Thursday, 16:00-17:00 April 22, 2021

Dr. Ismail El Baggari

Cryogenic STEM Visualization of Strongly Correlated Phases

Scanning transmission electron microscopy (STEM) is highly sensitive to lattice degrees of freedom and enables tracking of lattice displacements with sub- Angstrom resolution and picometer precision. This has ushered novel visualizations and discoveries of functional atomic displacements in ferroelectric materials, magnetoelectric oxides, and 2D materials. Due to stringent stability requirements, the overwhelming majority of high-resolution STEM measurements are limited to room temperature or above.

In many classes of correlated electronic materials, however, subtle and exotic ground states emerge exclusively below room temperature. Achieving cryogenic capabilities in STEM is therefore paramount to accessing and probing low temperature phases including high-temperature half-doped manganite, we address the long- standing question of whether charge order resides on the sites or bonds, discover an exotic intermediate state which breaks inversion symmetry, and find that non-linear couplings between distinct lattice distortion modes locally determine phase competition.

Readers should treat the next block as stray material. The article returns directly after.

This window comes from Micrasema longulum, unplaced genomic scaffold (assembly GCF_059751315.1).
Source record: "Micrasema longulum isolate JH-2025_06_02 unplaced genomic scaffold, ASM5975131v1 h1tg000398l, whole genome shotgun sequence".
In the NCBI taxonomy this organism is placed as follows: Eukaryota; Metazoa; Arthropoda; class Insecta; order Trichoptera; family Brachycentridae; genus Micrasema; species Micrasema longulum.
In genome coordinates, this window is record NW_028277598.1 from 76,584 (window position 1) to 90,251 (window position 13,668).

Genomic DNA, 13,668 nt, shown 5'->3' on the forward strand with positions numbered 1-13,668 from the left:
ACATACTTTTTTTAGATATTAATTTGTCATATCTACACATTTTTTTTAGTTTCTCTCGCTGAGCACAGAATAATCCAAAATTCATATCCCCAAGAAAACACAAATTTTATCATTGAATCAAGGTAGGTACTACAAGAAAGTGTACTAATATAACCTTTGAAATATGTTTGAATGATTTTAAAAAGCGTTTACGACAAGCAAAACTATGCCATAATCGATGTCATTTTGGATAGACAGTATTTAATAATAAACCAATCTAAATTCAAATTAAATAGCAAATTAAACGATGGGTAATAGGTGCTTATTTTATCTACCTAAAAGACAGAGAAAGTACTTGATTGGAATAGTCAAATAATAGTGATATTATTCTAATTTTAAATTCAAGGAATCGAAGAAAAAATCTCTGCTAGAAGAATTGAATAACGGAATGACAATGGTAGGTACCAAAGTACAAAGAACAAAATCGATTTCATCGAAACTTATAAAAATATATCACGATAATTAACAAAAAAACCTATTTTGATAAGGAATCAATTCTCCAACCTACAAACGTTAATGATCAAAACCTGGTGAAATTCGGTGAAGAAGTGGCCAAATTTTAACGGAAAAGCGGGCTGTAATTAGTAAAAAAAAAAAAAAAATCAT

These cryogenic STEM results pave a clear path to imaging low temperature electronic phases with high resolution and precision.  Finally, I will discuss prospects of adding in-situ electrical contacts alongside cryogenic capabilities.

[1] El Baggari et al., Proceedings of the National Academy of Sciences 115.7 (2018): 1445-1450.

[2] El Baggari et al., Physical Review Letters 125.16 (2020): 165302.

[3] El Baggari et al., arXiv:2010.12610 (In Review)

[4] Schnitzer et al., Microscopy and Microanalysis 26.S2 (2020): 2034-2035.

Dr Michele Conroy

In-situ phase changes of Energy and Electronic Materials

 Most energy and electronic devices rely on the smooth transition between phases during device cycling.  At Bernal, there are several groups focused on nano-material synthesis and design for such applications. However, to truly harness the potential of these nano-materials we need our in- situ characterization at the atomic scale.

In this talk, I will show examples of how in-situ (S)TEM has been used to answer some questions our Bernal research community had about material phase changes. Additionally, I will briefly cover the in-situ (S)TEM options and expert staff we have at UL.

Finally, I will detail how to apply for national lab access for more specialized TEM equipment and expert TEM microscopist time.

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